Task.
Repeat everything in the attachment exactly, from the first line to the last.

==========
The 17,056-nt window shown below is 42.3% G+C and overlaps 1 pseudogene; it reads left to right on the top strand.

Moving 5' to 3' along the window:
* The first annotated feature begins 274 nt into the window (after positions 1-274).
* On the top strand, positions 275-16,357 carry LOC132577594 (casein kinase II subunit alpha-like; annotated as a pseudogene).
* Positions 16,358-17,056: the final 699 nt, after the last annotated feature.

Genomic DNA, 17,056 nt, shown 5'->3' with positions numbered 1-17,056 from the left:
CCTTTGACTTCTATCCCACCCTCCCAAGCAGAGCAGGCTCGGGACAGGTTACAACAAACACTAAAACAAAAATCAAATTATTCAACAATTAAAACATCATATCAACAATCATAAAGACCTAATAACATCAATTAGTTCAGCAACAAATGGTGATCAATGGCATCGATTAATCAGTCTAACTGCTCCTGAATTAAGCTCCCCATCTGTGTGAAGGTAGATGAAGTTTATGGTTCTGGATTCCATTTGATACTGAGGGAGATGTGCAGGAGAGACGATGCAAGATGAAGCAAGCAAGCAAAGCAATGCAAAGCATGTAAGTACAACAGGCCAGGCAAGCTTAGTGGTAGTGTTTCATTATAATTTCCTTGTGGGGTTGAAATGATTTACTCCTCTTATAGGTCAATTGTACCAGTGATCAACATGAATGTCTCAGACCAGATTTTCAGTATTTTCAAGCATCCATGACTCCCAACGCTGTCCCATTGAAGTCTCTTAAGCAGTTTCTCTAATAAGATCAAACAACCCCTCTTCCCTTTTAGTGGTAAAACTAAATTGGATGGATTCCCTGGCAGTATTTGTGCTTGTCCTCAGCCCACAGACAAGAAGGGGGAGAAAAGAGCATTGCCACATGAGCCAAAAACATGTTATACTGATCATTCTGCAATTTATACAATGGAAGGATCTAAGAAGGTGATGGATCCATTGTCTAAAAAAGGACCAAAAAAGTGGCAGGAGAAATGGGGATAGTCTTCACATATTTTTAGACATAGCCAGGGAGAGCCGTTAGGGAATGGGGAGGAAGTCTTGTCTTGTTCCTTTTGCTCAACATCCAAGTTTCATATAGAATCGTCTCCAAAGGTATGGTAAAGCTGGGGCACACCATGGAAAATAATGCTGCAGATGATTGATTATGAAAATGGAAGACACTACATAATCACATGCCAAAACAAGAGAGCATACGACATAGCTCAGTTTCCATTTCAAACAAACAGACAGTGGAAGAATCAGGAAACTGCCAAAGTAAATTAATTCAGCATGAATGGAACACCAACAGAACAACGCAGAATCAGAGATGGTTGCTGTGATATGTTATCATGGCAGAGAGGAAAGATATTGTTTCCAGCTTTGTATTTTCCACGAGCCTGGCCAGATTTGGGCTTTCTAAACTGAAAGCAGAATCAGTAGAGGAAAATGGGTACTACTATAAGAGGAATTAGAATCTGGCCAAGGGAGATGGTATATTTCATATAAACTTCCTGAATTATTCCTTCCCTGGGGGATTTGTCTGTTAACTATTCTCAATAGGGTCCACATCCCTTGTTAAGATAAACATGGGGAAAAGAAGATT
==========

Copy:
The 17,056-nt window shown below is 42.3% G+C and overlaps 1 pseudogene; it reads left to right on the top strand.

Moving 5' to 3' along the window:
* The first annotated feature begins 274 nt into the window (after positions 1-274).
* On the top strand, positions 275-16,357 carry LOC132577594 (casein kinase II subunit alpha-like; annotated as a pseudogene).
* Positions 16,358-17,056: the final 699 nt, after the last annotated feature.

Genomic DNA, 17,056 nt, shown 5'->3' with positions numbered 1-17,056 from the left:
CCTTTGACTTCTATCCCACCCTCCCAAGCAGAGCAGGCTCGGGACAGGTTACAACAAACACTAAAACAAAAATCAAATTATTCAACAATTAAAACATCATATCAACAATCATAAAGACCTAATAACATCAATTAGTTCAGCAACAAATGGTGATCAATGGCATCGATTAATCAGTCTAACTGCTCCTGAATTAAGCTCCCCATCTGTGTGAAGGTAGATGAAGTTTATGGTTCTGGATTCCATTTGATACTGAGGGAGATGTGCAGGAGAGACGATGCAAGATGAAGCAAGCAAGCAAAGCAATGCAAAGCATGTAAGTACAACAGGCCAGGCAAGCTTAGTGGTAGTGTTTCATTATAATTTCCTTGTGGGGTTGAAATGATTTACTCCTCTTATAGGTCAATTGTACCAGTGATCAACATGAATGTCTCAGACCAGATTTTCAGTATTTTCAAGCATCCATGACTCCCAACGCTGTCCCATTGAAGTCTCTTAAGCAGTTTCTCTAATAAGATCAAACAACCCCTCTTCCCTTTTAGTGGTAAAACTAAATTGGATGGATTCCCTGGCAGTATTTGTGCTTGTCCTCAGCCCACAGACAAGAAGGGGGAGAAAAGAGCATTGCCACATGAGCCAAAAACATGTTATACTGATCATTCTGCAATTTATACAATGGAAGGATCTAAGAAGGTGATGGATCCATTGTCTAAAAAAGGACCAAAAAAGTGGCAGGAGAAATGGGGATAGTCTTCACATATTTTTAGACATAGCCAGGGAGAGCCGTTAGGGAATGGGGAGGAAGTCTTGTCTTGTTCCTTTTGCTCAACATCCAAGTTTCATATAGAATCGTCTCCAAAGGTATGGTAAAGCTGGGGCACACCATGGAAAATAATGCTGCAGATGATTGATTATGAAAATGGAAGACACTACATAATCACATGCCAAAACAAGAGAGCATACGACATAGCTCAGTTTCCATTTCAAACAAACAGACAGTGGAAGAATCAGGAAACTGCCAAAGTAAATTAATTCAGCATGAATGGAACACCAACAGAACAACGCAGAATCAGAGATGGTTGCTGTGATATGTTATCATGGCAGAGAGGAAAGATATTGTTTCCAGCTTTGTATTTTCCACGAGCCTGGCCAGATTTGGGCTTTCTAAACTGAAAGCAGAATCAGTAGAGGAAAATGGGTACTACTATAAGAGGAATTAGAATCTGGCCAAGGGAGATGGTATATTTCATATAAACTTCCTGAATTATTCCTTCCCTGGGGGATTTGTCTGTTAACTATTCTCAATAGGGTCCACATCCCTTGTTAAGATAAACATGGGGAAAAGAAGATT